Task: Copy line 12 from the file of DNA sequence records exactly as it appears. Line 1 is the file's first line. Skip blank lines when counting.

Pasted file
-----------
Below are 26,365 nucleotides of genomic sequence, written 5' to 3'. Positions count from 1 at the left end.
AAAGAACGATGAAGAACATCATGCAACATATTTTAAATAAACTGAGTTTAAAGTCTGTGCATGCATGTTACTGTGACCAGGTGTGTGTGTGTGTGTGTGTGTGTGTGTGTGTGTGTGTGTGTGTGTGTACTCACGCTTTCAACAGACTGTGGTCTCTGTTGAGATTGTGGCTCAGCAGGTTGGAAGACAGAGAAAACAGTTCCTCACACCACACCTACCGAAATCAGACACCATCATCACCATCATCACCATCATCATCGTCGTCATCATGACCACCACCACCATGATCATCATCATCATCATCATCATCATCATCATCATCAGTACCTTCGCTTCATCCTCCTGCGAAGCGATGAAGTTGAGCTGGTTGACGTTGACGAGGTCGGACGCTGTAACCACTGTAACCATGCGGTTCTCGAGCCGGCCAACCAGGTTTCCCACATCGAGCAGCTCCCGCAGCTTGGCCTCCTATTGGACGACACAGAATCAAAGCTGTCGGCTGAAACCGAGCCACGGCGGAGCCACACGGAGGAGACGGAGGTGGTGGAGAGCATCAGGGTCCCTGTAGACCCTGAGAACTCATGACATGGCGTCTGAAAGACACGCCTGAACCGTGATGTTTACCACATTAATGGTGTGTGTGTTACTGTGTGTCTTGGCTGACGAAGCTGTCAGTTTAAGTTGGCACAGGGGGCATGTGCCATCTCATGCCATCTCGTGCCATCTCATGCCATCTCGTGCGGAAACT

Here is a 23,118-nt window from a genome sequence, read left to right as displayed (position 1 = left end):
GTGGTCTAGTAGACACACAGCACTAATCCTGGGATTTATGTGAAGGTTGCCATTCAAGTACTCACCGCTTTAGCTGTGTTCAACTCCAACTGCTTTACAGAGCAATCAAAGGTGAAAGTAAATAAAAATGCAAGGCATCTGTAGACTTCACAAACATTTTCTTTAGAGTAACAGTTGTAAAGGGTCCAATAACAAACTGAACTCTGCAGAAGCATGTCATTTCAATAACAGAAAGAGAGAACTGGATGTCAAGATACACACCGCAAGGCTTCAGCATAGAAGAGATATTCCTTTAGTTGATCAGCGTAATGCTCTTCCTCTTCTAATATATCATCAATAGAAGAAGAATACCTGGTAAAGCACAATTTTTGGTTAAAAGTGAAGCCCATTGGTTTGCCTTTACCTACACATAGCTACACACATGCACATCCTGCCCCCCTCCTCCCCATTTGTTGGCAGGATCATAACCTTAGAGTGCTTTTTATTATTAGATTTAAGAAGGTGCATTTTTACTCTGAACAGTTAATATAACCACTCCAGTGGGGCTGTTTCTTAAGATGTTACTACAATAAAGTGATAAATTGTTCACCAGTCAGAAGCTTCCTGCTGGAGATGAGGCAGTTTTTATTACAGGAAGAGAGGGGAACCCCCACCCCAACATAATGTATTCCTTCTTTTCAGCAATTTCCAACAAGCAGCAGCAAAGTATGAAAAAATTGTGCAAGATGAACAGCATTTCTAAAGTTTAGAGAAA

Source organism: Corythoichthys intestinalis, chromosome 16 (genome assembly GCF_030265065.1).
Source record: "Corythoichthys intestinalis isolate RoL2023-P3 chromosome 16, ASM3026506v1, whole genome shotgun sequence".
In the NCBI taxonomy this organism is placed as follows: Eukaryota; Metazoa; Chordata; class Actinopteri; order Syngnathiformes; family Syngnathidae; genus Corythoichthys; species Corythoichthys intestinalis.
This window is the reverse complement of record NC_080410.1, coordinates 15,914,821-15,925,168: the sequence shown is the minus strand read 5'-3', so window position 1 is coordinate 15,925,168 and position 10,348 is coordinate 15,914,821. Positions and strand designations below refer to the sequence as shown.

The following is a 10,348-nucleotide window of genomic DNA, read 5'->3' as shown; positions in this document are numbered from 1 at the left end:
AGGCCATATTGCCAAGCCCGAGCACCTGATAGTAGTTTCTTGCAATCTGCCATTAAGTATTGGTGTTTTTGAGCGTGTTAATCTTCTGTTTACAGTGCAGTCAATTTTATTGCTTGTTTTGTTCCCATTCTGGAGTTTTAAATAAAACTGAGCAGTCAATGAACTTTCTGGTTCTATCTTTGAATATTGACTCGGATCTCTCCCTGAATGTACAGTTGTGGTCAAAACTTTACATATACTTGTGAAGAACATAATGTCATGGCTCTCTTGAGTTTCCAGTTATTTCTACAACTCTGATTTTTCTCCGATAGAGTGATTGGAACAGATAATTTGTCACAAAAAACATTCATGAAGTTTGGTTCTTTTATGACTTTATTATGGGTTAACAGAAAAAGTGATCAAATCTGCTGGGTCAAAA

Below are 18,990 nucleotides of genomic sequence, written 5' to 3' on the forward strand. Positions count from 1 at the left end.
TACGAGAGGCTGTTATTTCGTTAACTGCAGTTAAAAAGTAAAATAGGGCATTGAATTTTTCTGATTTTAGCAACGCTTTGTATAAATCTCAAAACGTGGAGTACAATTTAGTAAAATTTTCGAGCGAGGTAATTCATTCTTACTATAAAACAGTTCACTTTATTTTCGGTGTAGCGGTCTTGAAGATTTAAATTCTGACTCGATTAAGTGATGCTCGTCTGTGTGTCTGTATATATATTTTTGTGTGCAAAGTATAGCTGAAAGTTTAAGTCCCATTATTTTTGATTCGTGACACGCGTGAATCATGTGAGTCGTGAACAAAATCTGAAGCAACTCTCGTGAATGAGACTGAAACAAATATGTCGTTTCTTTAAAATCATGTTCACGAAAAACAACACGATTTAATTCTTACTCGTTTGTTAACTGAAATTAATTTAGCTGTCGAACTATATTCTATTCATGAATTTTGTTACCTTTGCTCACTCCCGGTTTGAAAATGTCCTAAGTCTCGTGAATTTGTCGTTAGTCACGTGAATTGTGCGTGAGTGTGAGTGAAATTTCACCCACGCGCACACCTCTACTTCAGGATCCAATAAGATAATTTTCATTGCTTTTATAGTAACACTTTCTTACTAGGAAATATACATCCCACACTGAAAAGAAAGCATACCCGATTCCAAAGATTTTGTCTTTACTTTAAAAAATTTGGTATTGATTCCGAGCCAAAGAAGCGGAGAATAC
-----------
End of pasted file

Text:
TACGAGAGGCTGTTATTTCGTTAACTGCAGTTAAAAAGTAAAATAGGGCATTGAATTTTTCTGATTTTAGCAACGCTTTGTATAAATCTCAAAACGTGGAGTACAATTTAGTAAAATTTTCGAGCGAGGTAATTCATTCTTACTATAAAACAGTTCACTTTATTTTCGGTGTAGCGGTCTTGAAGATTTAAATTCTGACTCGATTAAGTGATGCTCGTCTGTGTGTCTGTATATATATTTTTGTGTGCAAAGTATAGCTGAAAGTTTAAGTCCCATTATTTTTGATTCGTGACACGCGTGAATCATGTGAGTCGTGAACAAAATCTGAAGCAACTCTCGTGAATGAGACTGAAACAAATATGTCGTTTCTTTAAAATCATGTTCACGAAAAACAACACGATTTAATTCTTACTCGTTTGTTAACTGAAATTAATTTAGCTGTCGAACTATATTCTATTCATGAATTTTGTTACCTTTGCTCACTCCCGGTTTGAAAATGTCCTAAGTCTCGTGAATTTGTCGTTAGTCACGTGAATTGTGCGTGAGTGTGAGTGAAATTTCACCCACGCGCACACCTCTACTTCAGGATCCAATAAGATAATTTTCATTGCTTTTATAGTAACACTTTCTTACTAGGAAATATACATCCCACACTGAAAAGAAAGCATACCCGATTCCAAAGATTTTGTCTTTACTTTAAAAAATTTGGTATTGATTCCGAGCCAAAGAAGCGGAGAATAC